A lawsuit alleging Idaho severely underfunds its public defense system can now continue as a class action. That means tens of thousands of people could be eligible, with significant changes to Idaho's justice system possible if they win.
University of Idaho Law School professor Richard Seamon says the ruling this week by a district court judge has huge implications for the case.
“Proceeding as a class action turns a kind of home movie into a Hollywood production. In many ways, it really super sizes the lawsuit,” Seamon says.
The ACLU of Idaho says up to 50,000 people could be folded into the suit.
At the heart of the case is whether or not Idaho is meeting its constitutional duty to provide adequate defense lawyers for those who can’t afford them.
Those behind the lawsuit say public defenders are overburdened with cases without enough resources to properly handle them.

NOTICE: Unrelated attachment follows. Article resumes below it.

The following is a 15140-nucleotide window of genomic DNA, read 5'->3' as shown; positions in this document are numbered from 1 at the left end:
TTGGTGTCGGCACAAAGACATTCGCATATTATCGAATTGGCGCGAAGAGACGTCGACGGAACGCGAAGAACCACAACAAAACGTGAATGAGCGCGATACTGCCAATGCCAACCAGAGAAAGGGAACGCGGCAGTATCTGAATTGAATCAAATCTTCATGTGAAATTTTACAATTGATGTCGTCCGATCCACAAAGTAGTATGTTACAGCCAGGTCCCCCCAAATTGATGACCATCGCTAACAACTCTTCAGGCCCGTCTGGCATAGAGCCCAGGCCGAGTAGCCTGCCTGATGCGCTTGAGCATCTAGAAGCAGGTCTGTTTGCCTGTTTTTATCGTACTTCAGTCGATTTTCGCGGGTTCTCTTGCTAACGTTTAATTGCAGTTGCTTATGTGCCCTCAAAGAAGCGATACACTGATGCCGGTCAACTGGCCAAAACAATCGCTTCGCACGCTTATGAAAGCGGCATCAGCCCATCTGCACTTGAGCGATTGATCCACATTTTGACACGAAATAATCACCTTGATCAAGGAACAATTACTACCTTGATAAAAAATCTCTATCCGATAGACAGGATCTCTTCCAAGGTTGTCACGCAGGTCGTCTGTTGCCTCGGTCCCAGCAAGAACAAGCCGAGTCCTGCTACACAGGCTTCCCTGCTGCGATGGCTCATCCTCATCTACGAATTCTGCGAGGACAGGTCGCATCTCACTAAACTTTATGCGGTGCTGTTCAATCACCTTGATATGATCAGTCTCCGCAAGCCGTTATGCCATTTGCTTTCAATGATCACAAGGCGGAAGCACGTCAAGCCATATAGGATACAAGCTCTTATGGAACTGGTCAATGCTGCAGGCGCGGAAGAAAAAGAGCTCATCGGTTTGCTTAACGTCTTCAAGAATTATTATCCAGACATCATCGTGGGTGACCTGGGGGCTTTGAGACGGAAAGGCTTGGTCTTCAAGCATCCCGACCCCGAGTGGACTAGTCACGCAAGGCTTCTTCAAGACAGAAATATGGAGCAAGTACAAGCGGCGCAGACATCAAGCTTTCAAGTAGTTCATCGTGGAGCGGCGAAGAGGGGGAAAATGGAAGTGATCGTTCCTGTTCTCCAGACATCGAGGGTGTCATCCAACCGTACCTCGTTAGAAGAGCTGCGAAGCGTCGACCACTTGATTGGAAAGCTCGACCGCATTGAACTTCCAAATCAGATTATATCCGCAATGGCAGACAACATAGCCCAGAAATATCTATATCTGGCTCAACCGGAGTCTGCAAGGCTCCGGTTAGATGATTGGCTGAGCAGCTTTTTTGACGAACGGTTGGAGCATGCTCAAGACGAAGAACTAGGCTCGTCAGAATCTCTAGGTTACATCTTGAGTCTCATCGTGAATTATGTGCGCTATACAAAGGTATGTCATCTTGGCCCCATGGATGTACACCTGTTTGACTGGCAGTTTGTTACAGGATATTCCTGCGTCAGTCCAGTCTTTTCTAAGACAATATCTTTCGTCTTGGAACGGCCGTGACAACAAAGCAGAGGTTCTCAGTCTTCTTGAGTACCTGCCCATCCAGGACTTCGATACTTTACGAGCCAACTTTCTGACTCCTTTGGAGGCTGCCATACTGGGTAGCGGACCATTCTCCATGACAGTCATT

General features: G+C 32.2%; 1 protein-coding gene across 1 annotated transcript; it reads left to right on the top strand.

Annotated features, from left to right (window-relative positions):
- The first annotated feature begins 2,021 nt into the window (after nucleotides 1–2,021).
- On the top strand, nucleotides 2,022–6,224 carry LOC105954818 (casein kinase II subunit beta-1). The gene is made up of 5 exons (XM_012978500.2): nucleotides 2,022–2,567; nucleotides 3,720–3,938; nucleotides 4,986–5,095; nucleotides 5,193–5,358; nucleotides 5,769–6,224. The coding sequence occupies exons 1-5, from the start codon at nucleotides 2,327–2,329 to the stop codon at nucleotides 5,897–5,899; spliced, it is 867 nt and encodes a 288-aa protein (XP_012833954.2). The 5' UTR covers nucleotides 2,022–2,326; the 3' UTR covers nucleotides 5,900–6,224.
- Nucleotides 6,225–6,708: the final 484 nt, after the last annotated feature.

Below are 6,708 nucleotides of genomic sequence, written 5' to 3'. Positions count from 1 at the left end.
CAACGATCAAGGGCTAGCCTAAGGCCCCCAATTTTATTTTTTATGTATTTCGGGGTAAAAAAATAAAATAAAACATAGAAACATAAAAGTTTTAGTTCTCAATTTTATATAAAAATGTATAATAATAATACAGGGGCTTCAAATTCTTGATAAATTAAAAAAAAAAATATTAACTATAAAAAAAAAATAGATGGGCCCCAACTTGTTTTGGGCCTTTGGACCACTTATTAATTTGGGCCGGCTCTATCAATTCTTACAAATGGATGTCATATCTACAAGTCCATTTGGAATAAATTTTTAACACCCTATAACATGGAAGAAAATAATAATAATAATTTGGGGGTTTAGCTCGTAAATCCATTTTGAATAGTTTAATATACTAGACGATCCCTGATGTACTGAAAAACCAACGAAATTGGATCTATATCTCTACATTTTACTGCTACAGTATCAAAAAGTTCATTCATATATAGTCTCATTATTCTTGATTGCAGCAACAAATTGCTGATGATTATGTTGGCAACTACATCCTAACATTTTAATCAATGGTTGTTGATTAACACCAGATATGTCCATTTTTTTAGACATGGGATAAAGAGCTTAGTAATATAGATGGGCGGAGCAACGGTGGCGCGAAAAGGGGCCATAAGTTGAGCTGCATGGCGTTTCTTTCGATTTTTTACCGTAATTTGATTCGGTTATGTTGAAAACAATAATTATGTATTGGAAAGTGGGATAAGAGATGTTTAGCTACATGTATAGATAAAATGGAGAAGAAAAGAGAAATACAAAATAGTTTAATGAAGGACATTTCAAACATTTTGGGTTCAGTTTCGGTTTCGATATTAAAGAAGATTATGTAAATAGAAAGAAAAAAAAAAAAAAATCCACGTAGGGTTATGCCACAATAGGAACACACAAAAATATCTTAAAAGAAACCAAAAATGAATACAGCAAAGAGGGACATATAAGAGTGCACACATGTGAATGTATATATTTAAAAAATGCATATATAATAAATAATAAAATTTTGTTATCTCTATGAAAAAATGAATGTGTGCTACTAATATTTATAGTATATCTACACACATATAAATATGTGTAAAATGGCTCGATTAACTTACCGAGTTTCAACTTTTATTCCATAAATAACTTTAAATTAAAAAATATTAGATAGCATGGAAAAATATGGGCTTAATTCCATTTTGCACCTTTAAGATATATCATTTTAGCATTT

A 2010 study by the National Legal Aid and Defender Association found “extraordinarily high attorney caseloads and workloads” and a “lack of consistent, effective and confidential” communication with their indigent clients.
This ruling to convert the case into a class action, Seamon says, gives those suing the state much more leverage to force a settlement than they had before.
“And by the same token I think it does indeed put pressure on the state, the defendants, to try to think about a way to deal with this short of litigating to a final judgment,” he says.
The attorney general’s office declined to comment for this story or answer whether or not they’d appeal the ruling.
Should the state lose, Seamon says it’s likely lawmakers will have to break out their checkbooks.
“Underfunding has been the primary cause of the problems, whether they arise to constitutional problems or not, and so the relief is bound to cost the state and including its taxpayers a lot more money.”
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